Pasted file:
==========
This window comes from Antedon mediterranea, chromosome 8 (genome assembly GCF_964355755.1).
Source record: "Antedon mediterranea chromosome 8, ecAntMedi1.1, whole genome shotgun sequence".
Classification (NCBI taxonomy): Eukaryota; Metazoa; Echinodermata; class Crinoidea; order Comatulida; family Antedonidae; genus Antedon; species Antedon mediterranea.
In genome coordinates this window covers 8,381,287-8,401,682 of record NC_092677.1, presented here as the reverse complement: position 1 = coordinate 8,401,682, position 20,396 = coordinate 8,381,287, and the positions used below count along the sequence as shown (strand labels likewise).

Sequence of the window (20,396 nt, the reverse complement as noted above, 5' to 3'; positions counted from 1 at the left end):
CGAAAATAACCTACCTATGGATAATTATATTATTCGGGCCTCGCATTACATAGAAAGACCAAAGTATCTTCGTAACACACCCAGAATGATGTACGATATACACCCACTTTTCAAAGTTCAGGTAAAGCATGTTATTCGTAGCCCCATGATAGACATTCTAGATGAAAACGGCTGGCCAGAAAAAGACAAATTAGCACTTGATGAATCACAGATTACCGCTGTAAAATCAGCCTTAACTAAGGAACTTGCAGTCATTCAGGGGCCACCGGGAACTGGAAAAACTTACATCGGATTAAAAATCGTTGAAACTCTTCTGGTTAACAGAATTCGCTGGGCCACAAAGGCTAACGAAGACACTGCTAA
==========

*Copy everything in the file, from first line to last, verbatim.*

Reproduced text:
This window comes from Antedon mediterranea, chromosome 8 (genome assembly GCF_964355755.1).
Source record: "Antedon mediterranea chromosome 8, ecAntMedi1.1, whole genome shotgun sequence".
Classification (NCBI taxonomy): Eukaryota; Metazoa; Echinodermata; class Crinoidea; order Comatulida; family Antedonidae; genus Antedon; species Antedon mediterranea.
In genome coordinates this window covers 8,381,287-8,401,682 of record NC_092677.1, presented here as the reverse complement: position 1 = coordinate 8,401,682, position 20,396 = coordinate 8,381,287, and the positions used below count along the sequence as shown (strand labels likewise).

Sequence of the window (20,396 nt, the reverse complement as noted above, 5' to 3'; positions counted from 1 at the left end):
CGAAAATAACCTACCTATGGATAATTATATTATTCGGGCCTCGCATTACATAGAAAGACCAAAGTATCTTCGTAACACACCCAGAATGATGTACGATATACACCCACTTTTCAAAGTTCAGGTAAAGCATGTTATTCGTAGCCCCATGATAGACATTCTAGATGAAAACGGCTGGCCAGAAAAAGACAAATTAGCACTTGATGAATCACAGATTACCGCTGTAAAATCAGCCTTAACTAAGGAACTTGCAGTCATTCAGGGGCCACCGGGAACTGGAAAAACTTACATCGGATTAAAAATCGTTGAAACTCTTCTGGTTAACAGAATTCGCTGGGCCACAAAGGCTAACGAAGACACTGCTAA